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The Cdx2 homeobox gene suppresses intestinal tumorigenesis through non-cell-autonomous mechanisms

Abstract : Developmental genes contribute to cancer, as reported for the homeobox gene Cdx2 playing a tumor suppressor role in the gut. In this study, we show that human colon cancers exhibiting the highest reduction in CDX2 expression belong to the serrated subtype with the worst evolution. In mice, mosaic knockout of Cdx2 in the adult intestinal epithelium induces the formation of imperfect gastric-type metaplastic lesions. The metaplastic knockout cells do not spontaneously become tumorigenic. However, they induce profound modifications of the microenvironment that facilitate the tumorigenic evolution of adjacent Cdx2-intact tumor-prone cells at the surface of the lesions through NF-κB activation, induction of inducible nitric oxide synthase, and stochastic loss of function of Apc. This study presents a novel paradigm in that metaplastic cells, generally considered as precancerous, can induce tumorigenesis from neighboring nonmetaplastic cells without themselves becoming cancerous. It unveils the novel property of non–cell-autonomous tumor suppressor gene for the Cdx2 gene in the gut.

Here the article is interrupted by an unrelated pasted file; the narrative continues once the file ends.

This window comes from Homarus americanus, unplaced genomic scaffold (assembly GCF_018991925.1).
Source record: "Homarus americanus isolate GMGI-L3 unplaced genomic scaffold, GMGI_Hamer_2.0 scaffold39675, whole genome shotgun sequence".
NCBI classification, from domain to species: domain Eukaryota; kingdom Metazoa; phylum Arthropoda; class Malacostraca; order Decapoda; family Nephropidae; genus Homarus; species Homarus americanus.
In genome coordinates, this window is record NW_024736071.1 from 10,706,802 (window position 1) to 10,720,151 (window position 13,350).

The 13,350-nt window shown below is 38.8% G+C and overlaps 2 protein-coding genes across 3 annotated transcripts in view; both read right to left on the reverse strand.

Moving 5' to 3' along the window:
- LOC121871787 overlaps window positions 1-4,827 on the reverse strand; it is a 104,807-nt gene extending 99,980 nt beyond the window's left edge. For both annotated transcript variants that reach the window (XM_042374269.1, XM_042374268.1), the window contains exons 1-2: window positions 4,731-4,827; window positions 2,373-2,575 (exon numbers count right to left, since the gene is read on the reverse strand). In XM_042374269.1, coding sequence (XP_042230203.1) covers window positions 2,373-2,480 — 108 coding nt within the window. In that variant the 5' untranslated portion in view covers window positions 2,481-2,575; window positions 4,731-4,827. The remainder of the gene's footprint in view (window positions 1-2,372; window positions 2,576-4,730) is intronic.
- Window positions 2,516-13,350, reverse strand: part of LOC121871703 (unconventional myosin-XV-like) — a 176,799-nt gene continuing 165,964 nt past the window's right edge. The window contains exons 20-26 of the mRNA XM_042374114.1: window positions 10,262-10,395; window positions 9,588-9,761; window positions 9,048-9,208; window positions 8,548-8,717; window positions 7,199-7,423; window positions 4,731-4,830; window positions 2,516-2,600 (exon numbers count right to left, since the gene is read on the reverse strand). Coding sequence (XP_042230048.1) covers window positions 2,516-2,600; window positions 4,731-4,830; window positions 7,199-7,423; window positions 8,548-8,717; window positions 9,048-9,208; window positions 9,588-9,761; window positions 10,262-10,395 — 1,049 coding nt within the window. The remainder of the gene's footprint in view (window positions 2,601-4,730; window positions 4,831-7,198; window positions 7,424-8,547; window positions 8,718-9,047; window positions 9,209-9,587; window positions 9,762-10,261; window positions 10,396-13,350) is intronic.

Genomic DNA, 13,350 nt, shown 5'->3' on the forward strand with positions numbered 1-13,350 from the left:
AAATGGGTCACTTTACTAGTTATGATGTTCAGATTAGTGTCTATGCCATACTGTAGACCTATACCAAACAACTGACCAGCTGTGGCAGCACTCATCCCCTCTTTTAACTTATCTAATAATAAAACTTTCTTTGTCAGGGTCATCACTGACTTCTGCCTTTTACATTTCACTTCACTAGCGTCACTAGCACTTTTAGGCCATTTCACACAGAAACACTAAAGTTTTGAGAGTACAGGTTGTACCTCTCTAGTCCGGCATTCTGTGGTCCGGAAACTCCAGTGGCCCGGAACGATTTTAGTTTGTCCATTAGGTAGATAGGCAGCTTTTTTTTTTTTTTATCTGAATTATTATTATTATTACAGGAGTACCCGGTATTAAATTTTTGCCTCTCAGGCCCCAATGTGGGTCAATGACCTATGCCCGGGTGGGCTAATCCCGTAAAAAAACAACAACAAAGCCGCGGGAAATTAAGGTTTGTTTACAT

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Submitted on : Monday, February 12, 2018 - 7:49:41 PM
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Camille Balbinot, Olivier Armant, Nabila Elarouci, Laetitia Marisa, Elisabeth Martin, et al.. The Cdx2 homeobox gene suppresses intestinal tumorigenesis through non-cell-autonomous mechanisms. Journal of Experimental Medicine, Rockefeller University Press, 2018, Epub ahead of print. ⟨10.1084/jem.20170934⟩. ⟨inserm-01707534⟩



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